Flint: I believe so. In this sequence we have loving kindness, equanimity, and compassion. The remaining quality from the four Brahmaviharas is sympathetic joy, which is a thread that runs through this whole process. We can practice dropping self-importance, which shifts our energy to compassionate care for others. Wisdom Without Words is then a way of going deeper into the body, deeper into the four foundations of mindfulness, deeper into this vehicle we call the body/mind. All of this continues to cultivate engaged mindfulness. So this whole first segment of the Personhood Series is tremendously powerful and reflective of basic Buddhist training.
When you move into the second phase of Ron’s training, we learning to track you’re own self study, which in Dogen’s words is the Buddha Way, and we’re learning to track another as they self-study, which is, in effect, the Bodhisattva Way. So really training beyond the Personhood Series is the Way of the Bodhisattva. Although I realize this is oversimplified, the first segment is essentially reflective of the basic aspects of the Theravadin Buddhist tradition—cultivating mindfulness based on the four foundations—opening to everything as it is. In the second phase, we begin to work with other beings, work with ourselves, and open in service of others. This is reflective of the Mahayana Path. Together, we become skillful at seeing whatever life presents as the path to awakening, which is emphasized in the Vajrayana. I know all of these transformational challenges exist in all of three paths, but it is interesting to look at the ways in which these traditional points of view and practice traditions are reflected in a contemporary therapy training model.
Yeshe: Well when Ron talked about the state of mind of the therapist . . . the therapist is first able to open their sense of self and that becomes the foundational basis which invites another to open their sense of self. In doing so we finally see through the sense of self altogether because it has served its purpose, their upaya (skillful means). It dissolves and then a really important experience happens.
Flint: That’s my understanding as well. One becomes more available, not as an isolated separate self, but available to all beings to meet what arises in an almost Tantic way. In phase two of training, we’re learning contact, tracking, working with emotions, offering missing experiences—these are Western skillful means that help us elucidate some of the everydayness of the Four Noble Truths. How can we understand suffering and respond appropriately? We end up opening ourselves to the Eightfold Path through our actions. We are operating in the service of the relief of suffering. Even the twelve-fold chain of causation is touched upon as we begin to see precisely how we come into a solid sense of being and how we actually sustain a separate sense of self and then how we can reverse the process and relax the automatic habit patterns. We also learn to investigate the three marks of existence: the truth of suffering, impermanence, and no independently existing self. We see these as they actually express themselves in our lives and in the lives of our clients. In addition, if we open to the mind of awakening through whatever methodology, we’re naturally going to be in accord with ethical action. We organically become more sensitive to our actions and their consequences. We see the karmic momentum of our habits and behavior patterns. In Buddhism the Precepts describe core areas of awareness that influence ethical conduct.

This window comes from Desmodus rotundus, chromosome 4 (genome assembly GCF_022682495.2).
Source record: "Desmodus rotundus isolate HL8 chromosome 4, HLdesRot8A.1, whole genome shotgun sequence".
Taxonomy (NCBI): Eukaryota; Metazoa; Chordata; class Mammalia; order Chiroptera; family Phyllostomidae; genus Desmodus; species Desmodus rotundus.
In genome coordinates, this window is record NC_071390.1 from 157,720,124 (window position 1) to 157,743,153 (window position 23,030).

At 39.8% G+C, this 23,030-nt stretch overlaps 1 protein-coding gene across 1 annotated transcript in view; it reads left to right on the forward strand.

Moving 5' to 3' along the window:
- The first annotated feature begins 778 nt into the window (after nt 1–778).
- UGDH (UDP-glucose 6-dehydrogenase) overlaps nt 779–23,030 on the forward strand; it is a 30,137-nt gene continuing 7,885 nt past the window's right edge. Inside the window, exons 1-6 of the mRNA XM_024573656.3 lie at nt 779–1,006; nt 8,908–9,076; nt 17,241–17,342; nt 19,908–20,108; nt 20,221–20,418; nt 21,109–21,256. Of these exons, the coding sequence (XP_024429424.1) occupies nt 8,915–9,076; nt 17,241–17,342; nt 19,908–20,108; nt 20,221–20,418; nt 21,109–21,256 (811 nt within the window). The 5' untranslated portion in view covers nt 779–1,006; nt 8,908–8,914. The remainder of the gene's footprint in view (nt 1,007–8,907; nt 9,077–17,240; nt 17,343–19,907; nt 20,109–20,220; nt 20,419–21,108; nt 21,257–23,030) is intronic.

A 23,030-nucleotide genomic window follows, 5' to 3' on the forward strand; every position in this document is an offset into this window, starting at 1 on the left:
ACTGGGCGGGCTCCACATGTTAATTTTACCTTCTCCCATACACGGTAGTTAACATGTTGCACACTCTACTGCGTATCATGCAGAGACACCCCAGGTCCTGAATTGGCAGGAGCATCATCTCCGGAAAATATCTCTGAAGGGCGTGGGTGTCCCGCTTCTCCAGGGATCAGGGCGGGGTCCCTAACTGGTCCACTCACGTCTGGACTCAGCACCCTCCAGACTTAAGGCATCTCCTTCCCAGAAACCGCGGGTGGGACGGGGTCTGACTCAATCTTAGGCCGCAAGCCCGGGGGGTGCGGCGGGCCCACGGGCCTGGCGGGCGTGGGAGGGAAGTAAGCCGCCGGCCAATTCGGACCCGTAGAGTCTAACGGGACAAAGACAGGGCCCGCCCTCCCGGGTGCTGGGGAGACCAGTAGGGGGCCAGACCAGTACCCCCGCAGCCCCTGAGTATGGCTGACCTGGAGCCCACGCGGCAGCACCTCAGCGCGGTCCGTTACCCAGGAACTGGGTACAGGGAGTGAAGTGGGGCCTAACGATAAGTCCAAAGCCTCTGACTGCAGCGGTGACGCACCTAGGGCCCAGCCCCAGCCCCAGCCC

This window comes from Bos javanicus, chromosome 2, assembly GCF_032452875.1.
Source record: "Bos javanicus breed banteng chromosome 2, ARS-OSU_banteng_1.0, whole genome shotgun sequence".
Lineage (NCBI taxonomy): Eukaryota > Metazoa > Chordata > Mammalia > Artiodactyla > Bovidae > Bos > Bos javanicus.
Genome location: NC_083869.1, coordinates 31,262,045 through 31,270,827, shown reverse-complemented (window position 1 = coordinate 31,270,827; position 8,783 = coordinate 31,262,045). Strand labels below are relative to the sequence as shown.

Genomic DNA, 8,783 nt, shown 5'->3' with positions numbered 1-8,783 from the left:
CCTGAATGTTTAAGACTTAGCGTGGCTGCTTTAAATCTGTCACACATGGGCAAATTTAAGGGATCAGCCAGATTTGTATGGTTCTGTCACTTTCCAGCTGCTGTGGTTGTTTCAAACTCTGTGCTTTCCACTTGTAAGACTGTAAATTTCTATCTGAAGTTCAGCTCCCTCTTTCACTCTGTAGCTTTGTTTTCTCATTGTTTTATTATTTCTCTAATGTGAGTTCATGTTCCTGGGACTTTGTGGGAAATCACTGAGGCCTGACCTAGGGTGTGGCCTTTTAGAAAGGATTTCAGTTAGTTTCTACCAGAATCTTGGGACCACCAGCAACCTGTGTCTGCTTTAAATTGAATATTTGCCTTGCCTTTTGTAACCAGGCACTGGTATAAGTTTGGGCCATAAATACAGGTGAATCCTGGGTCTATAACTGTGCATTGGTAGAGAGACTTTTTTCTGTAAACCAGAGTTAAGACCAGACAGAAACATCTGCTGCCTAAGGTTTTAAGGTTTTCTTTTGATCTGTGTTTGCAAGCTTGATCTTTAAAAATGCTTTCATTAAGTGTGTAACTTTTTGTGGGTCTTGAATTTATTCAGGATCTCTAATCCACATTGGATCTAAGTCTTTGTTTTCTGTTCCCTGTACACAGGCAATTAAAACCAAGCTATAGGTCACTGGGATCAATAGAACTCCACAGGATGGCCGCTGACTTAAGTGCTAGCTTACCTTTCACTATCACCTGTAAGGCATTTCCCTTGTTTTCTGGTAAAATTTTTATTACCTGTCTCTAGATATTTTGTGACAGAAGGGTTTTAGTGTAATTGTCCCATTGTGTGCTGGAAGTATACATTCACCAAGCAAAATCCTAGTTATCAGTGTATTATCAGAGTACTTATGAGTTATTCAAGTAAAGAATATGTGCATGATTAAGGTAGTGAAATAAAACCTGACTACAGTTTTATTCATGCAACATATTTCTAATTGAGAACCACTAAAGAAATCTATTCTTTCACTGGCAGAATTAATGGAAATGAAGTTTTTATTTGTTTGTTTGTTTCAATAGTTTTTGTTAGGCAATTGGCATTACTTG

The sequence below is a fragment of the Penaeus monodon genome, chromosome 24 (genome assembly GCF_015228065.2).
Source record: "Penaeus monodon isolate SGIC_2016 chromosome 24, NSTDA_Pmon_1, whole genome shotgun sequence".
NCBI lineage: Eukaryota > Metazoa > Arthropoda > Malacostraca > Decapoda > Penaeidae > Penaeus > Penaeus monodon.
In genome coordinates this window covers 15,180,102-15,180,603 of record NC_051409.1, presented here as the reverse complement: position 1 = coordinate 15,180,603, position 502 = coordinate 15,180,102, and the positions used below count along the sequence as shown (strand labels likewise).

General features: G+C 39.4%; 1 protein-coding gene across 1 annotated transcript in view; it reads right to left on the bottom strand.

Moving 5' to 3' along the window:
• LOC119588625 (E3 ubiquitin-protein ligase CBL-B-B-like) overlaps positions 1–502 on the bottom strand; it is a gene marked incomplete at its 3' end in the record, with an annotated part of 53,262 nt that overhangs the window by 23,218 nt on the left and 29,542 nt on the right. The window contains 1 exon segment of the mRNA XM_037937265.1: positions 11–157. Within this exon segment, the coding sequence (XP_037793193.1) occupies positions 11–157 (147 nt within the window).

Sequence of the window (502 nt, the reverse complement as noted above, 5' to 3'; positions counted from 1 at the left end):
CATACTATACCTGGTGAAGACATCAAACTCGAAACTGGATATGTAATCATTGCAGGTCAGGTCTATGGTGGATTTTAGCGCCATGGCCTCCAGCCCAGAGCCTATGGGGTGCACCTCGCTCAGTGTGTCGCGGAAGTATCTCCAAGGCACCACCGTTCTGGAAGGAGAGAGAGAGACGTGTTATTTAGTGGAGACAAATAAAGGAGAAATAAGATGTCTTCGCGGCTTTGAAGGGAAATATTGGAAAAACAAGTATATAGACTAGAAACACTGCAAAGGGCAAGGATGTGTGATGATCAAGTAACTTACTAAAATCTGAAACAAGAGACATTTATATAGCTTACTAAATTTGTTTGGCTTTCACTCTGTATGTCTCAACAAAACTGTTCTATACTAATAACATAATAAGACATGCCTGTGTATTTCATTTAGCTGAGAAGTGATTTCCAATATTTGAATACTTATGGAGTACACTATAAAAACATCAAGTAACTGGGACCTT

As we work with our clients, one of the central questions which invariably arises is, “When the going gets tough, where do you go for refuge?” we have to be honest. Do you take refuge in alcohol? Do you take refuge in overwork? Do you take refuge in unconscious emotional states that keep you confused? Or do you take refuge in something that is more reliable and more trustworthy? These are the kinds of questions we are asking people who say they want to live a healthier life. These questions also map right on to the Refuges. Shall we take refuge in Buddha (the teacher or the Truth), Dharma (the deepest teachings or expressions of Truth), and Sangha (the community of practitioners and loving support that surrounds us)? These are the sources of support for a wholehearted life.
I see students at the Zen Center for practice discussion who come with questions about their practice and their lives. Sometimes they have so much moving in them, they’re not sure what to do. Helping them utilize the forms that Zen practice offers them engage in experiments in mindfulness. This is what the Zen forms are and what they intend. So the attitude I have is not that there is a right or wrong way to practice or a right or wrong way to do the forms, but through a whole-hearted entry into the forms, a student can come to notice what arises through their effort to meet the forms. This is similar to the use of a probe in Hakomi. You’re asked to do this particular form, and then notice what comes up in response? What automatically emerges is what we study? Hakomi helps people in a Western frame of reference learn to do this kind of transformative self-study. In this way they have the opportunity, and maybe a greater capacity, to go deeper. That can be a great gift.